Overall, China’s official commitment to copyright protection isn’t even three decades old yet: the country passed its first copyright law in 1990, and founded its first and only performing rights organization, the Music Copyright Society of China (MCSC), in 1992.

“As uphill as this may all sound, the simple fact is that China loves music and eventually the rights that underpin it all will get their due,” Peto tells Billboard. “All the signs are there.”

According to the IFPI, China’s recorded-music sector generated $292.3 million in 2017. While a 35.3 percent increase year-over-year, that amounts to roughly 20 cents per person in the country annually, suggesting a significant amount of money being left on the table.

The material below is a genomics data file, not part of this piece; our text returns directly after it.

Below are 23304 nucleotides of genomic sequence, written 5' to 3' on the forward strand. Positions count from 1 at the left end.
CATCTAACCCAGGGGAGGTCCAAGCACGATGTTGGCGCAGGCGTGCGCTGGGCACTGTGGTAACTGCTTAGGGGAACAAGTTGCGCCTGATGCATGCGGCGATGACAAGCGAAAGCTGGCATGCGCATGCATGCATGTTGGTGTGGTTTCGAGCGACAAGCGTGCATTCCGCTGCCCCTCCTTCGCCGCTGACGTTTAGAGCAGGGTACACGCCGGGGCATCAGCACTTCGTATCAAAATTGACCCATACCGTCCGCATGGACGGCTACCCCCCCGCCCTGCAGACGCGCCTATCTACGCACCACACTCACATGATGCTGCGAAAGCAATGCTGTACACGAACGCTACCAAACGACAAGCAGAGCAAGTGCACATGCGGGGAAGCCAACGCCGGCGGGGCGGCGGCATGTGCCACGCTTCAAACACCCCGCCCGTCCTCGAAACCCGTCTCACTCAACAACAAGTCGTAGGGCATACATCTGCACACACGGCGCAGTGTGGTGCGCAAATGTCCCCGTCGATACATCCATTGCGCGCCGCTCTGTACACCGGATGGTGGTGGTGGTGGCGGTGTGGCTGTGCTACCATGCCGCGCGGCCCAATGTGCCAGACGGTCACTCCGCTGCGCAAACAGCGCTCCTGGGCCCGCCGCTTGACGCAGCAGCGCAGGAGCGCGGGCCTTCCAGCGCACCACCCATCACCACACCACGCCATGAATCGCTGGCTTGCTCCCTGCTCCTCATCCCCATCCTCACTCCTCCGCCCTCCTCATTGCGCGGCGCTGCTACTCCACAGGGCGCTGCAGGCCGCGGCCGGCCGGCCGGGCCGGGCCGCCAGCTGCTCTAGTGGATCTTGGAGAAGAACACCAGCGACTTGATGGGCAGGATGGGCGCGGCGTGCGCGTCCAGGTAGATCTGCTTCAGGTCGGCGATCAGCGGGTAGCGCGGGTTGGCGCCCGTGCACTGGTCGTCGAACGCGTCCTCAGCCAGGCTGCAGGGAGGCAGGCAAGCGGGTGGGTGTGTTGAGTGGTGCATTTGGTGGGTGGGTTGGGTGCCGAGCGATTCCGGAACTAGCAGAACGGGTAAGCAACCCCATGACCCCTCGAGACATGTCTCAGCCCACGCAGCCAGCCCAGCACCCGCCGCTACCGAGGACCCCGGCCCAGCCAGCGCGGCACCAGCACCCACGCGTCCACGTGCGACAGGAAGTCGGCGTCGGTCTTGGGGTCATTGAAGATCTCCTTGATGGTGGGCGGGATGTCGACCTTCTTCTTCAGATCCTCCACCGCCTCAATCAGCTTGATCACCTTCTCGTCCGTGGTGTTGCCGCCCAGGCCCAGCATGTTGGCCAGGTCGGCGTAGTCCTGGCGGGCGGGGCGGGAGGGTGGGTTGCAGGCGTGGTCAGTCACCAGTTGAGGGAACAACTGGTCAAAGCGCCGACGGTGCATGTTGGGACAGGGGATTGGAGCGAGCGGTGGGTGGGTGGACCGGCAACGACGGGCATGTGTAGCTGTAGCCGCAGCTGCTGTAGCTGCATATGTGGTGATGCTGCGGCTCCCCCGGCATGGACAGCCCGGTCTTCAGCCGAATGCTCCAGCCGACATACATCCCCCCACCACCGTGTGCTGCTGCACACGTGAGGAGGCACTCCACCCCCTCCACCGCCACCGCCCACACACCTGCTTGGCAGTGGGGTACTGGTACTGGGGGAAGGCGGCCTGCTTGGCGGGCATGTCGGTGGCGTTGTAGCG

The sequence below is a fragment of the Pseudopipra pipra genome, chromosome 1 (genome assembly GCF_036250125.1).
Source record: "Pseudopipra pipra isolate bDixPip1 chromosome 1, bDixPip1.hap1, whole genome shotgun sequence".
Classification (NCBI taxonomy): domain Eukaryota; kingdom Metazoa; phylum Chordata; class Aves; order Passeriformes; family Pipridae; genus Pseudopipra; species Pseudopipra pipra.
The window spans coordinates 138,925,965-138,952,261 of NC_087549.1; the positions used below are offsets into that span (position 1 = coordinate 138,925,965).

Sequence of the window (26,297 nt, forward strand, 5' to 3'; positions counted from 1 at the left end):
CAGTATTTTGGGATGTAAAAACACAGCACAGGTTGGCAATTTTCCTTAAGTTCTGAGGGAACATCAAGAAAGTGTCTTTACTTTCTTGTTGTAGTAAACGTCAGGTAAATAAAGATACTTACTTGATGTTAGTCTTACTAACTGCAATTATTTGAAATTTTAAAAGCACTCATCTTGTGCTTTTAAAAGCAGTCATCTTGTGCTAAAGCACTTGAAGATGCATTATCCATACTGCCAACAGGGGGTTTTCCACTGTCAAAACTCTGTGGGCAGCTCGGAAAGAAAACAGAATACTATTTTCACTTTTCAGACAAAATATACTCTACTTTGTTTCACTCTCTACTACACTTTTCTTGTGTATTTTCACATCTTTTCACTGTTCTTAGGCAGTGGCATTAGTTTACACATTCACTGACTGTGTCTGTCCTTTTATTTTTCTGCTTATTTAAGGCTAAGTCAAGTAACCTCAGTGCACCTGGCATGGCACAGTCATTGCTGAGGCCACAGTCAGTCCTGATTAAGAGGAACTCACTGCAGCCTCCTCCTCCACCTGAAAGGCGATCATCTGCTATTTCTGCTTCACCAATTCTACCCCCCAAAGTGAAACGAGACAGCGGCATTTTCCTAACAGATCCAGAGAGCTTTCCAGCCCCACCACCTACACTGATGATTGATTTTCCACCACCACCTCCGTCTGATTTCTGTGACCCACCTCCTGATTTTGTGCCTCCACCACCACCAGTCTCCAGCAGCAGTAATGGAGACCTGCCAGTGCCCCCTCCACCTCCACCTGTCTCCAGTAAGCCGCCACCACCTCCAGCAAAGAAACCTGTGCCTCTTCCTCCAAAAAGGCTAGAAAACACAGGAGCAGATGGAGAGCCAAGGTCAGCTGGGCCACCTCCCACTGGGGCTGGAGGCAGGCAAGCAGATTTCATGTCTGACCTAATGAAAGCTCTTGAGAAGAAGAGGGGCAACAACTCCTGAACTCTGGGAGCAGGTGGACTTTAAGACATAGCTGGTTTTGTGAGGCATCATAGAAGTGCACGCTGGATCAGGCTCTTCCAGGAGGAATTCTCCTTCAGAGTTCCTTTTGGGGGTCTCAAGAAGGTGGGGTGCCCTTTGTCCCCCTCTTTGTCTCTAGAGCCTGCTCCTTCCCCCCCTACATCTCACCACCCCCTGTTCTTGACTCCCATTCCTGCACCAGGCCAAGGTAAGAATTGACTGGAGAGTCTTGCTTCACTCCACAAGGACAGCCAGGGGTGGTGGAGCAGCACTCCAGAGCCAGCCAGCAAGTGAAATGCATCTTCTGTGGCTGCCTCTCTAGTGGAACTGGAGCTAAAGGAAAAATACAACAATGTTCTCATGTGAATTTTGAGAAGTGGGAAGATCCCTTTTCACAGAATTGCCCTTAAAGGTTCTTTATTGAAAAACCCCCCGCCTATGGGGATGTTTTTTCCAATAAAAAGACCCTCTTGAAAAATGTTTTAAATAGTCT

This is in part because free music consumption remains the local norm; for instance, Tencent Music, a public company on the New York Stock Exchange, revealed in its IPO filing that over 96 percent of the company’s 600 million consumers aren’t paying for access to music streaming.

That said, sources anecdotally peg the current piracy rate in China at a much lower rate of 30 percent. In addition, not only are the free tiers on local streaming services more fully licensed, but these companies are also actively policing content infringement, in part thanks to a nationwide anti-piracy crackdown that China’s National Copyright Administration (NCAC) has been fronting since 2015.

The publishing picture looks slightly more precarious. While there are still no official trade numbers available for publishing in China, sources say the size of the market is “sub-$100 million,” with digital accounting for 60 percent of the pie. Peto tells Billboard that local society MCSC is “woefully underpowered” to enforce performance royalty collections, in part because the potentially lucrative channels of radio and TV are still owned and controlled by the state.